When there is a potential for litigation regarding property damage, your association’s legal counsel will sit down with the Board of Directors to analyze whether the alleged property damage resulted from the association’s negligence in any form. If the association is put on notice of a potential negligence claim, it is advisable to immediately report the matter to your Commercial General Liability (“CGL”) insurance carrier.
For example, a popular homeowner concern is a common area roof leak. Upon notice of the alleged leak, it is the association’s duty to follow-up with the homeowner and initiate an investigation within a reasonable timeframe. (Corp. Code §7231(a)). The association has a duty under its governing documents to determine if the homeowner’s allegation of a common area leak is true or not (i.e., hire a leak detection specialist). Upon analyzing the specialist’s report, if it is determined there is a leak within the common area, the association is bound by its governing documents to fix it. (Civil Code §4775.) Note that in the common area roof leak scenario, the association would repair the common area roof, but not any interior or content damage. Therefore, the homeowner may sue under the CGL policy for any interior repairs and content damage on the basis the association failed to maintain the common area roof. The association looks to the CGL policy for the insurance company’s duty to defend and coverage of the loss.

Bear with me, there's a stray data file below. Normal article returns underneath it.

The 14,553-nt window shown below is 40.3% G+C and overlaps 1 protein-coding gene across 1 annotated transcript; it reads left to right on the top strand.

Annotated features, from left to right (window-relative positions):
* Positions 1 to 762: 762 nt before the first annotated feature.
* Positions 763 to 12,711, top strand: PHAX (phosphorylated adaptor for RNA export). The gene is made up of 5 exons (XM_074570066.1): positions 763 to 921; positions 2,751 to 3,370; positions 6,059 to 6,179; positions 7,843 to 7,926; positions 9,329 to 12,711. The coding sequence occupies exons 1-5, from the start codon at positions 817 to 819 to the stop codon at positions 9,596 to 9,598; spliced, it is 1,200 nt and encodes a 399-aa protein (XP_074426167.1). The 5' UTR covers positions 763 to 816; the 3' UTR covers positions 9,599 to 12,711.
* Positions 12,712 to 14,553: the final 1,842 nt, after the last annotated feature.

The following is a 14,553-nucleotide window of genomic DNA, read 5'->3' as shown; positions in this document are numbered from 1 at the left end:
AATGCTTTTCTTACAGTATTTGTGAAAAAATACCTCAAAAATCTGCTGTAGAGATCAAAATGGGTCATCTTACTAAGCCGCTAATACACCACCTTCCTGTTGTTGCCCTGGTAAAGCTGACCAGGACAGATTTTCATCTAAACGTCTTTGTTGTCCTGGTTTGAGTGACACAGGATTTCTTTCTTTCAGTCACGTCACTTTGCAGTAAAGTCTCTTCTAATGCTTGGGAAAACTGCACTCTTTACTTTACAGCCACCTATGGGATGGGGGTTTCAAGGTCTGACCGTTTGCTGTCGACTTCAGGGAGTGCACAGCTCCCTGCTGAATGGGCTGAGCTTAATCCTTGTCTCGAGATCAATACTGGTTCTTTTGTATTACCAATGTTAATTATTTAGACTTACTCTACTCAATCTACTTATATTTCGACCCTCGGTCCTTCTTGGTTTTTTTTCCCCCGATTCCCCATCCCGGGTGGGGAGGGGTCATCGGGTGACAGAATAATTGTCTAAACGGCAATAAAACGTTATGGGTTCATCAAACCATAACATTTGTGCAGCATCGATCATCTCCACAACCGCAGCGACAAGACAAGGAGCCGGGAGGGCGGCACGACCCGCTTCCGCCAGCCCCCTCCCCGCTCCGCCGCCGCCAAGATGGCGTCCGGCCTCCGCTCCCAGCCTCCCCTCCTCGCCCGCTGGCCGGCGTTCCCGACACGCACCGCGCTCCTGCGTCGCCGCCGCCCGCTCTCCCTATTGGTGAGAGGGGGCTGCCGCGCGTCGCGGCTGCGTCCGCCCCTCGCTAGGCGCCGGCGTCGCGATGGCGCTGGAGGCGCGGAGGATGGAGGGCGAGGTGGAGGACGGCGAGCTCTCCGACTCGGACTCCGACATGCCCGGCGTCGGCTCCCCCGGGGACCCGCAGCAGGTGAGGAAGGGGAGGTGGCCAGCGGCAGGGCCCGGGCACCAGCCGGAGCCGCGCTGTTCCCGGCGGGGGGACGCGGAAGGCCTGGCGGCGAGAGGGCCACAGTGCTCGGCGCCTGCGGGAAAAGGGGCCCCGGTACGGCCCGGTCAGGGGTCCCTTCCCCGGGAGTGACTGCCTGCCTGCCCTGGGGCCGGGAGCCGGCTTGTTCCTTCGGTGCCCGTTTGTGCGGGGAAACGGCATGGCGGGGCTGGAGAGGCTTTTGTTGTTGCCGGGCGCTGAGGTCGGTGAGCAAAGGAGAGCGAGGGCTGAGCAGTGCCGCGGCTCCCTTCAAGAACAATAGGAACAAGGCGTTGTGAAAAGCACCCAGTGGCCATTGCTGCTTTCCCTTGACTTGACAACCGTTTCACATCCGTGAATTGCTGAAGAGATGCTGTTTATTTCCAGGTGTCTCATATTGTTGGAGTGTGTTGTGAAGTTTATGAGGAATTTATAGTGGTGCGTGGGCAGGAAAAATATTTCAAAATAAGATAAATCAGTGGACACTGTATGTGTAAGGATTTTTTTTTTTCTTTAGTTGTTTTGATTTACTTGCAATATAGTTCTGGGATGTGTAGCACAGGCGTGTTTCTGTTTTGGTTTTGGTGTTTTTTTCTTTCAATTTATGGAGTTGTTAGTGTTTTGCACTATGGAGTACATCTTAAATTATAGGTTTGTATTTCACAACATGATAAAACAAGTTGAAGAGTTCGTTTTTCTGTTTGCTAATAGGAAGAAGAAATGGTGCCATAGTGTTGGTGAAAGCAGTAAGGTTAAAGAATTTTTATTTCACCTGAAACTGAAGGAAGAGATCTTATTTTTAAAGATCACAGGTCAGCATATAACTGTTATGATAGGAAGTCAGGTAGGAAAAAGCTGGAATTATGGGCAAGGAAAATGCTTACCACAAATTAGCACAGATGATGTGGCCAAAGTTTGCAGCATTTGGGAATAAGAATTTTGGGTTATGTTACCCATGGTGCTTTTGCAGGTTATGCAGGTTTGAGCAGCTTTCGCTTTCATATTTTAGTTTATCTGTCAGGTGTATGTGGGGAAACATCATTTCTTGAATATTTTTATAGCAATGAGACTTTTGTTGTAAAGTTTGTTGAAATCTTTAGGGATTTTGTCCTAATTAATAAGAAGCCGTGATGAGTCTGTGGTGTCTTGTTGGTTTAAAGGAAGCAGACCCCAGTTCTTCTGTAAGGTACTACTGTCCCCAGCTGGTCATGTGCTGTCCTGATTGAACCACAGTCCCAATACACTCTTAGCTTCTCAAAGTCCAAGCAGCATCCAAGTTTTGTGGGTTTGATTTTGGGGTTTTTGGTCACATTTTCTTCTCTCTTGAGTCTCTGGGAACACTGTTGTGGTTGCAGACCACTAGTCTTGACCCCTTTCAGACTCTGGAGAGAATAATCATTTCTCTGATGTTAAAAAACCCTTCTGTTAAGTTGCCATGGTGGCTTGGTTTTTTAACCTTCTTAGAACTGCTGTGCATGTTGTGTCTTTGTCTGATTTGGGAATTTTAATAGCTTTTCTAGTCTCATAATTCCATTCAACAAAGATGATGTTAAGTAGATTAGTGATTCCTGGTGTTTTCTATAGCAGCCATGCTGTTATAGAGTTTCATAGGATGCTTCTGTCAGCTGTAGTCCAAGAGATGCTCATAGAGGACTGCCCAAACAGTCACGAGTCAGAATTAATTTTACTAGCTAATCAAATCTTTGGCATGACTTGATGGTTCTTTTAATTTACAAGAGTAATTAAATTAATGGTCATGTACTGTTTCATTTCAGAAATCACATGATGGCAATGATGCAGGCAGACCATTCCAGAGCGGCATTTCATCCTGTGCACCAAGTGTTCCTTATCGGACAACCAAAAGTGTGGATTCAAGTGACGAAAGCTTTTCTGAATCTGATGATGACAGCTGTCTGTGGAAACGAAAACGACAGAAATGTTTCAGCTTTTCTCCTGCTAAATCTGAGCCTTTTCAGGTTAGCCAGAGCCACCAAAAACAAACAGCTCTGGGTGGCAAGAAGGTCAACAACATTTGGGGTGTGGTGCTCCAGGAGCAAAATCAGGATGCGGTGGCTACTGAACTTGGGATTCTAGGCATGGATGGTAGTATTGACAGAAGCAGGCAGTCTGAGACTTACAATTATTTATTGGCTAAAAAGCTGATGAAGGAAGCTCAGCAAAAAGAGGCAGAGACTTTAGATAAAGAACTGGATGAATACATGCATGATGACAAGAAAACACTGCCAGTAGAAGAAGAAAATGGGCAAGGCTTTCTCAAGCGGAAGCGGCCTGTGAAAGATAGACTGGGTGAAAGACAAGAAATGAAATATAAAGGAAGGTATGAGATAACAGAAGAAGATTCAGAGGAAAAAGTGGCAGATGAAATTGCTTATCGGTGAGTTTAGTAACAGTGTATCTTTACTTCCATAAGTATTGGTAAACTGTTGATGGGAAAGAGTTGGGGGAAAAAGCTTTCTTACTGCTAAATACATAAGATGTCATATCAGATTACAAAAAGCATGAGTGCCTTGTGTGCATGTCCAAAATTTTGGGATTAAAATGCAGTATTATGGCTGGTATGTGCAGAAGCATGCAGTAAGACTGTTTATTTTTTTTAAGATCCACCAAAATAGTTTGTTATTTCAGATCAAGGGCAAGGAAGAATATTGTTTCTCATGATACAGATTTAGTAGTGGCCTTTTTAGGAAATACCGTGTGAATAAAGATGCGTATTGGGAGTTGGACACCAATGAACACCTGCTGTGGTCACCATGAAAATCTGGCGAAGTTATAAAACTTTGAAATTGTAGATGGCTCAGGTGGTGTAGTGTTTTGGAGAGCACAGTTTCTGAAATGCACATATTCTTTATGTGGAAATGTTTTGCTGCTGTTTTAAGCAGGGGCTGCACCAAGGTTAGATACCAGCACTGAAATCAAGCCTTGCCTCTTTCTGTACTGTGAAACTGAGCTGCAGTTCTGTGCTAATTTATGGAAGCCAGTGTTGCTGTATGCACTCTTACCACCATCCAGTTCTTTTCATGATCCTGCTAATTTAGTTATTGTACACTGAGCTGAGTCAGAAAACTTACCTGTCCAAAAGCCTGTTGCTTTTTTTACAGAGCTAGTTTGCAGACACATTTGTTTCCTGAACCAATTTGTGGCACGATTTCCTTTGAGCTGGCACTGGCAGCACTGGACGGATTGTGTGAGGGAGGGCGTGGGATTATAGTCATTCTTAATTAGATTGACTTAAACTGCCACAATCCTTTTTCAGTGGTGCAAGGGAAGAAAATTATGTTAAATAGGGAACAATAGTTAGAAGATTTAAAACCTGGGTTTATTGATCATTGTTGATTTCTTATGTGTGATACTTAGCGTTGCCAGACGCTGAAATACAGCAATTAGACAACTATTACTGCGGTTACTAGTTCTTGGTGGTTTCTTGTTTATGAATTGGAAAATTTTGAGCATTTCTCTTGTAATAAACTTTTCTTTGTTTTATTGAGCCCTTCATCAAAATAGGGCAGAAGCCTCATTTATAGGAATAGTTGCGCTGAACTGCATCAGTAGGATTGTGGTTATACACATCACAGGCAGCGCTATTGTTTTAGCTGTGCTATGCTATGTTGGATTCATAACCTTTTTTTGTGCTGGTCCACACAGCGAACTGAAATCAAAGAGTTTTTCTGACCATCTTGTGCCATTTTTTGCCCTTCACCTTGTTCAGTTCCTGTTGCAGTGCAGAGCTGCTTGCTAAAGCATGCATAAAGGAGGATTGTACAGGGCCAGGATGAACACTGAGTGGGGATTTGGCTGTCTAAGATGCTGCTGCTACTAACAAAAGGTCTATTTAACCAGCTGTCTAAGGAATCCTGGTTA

Of course, investigations are time consuming and costly as they often require the contracting of knowledgeable experts. The CGL policy may kick in if there is a clear allegation that the association was negligent in failing to repair and maintain the association’s common areas as required under the governing documents.
However, what if the insurance adjuster denies the claim because it is not covered under the CGL policy or falls under one of the policy’s exclusions? This is where your legal counsel will dispute the adjuster’s argument and advocate why the CGL policy should cover the claim.
There are key provisions within the CGL policy that your attorney will analyze. “Property damage” and “occurrence” are two of the main terms insurance adjusters will often use to either provide or deny coverage under the Commercial General Liability policy.
“Property damage” usually means:
- Physical injury to tangible property, including all resulting loss of use of that property. All such loss of use will be deemed to occur at the time of the physical injury that caused it; or
- Loss of use of tangible property that is not physically injured. All loss of use will be deemed to occur at the time of the “occurrence” that caused it.
“Occurrence” usually means, “An accident, including continuous or repeated exposure to substantially the same general harmful conditions.”
Most CGL policies will cover a potential property damage claim if: (1) the property damage is caused by an occurrence within the covered area; (2) the property damage occurs during the policy period; (3) the association did not have notice of the property damage occurring, in whole or in part; and (4) the claim was reported as soon as possible to the insurance company. Usually, property damage will be deemed to have been known to have occurred at the earliest time when the association received notice of an occurrence or a claim. Therefore, it is extremely important to notify the association’s insurance agent, property manager and your legal counsel as soon as possible if there is a potential for a claim.
|The above is but a snippet of a potential issue an HOA might face. For more on arguing bad faith claims, please see our blog post on Insurance Coverage Denied & Bad Faith Claims.|
-Blog post authored by TLG Attorney, Vivian X. Tran, Esq.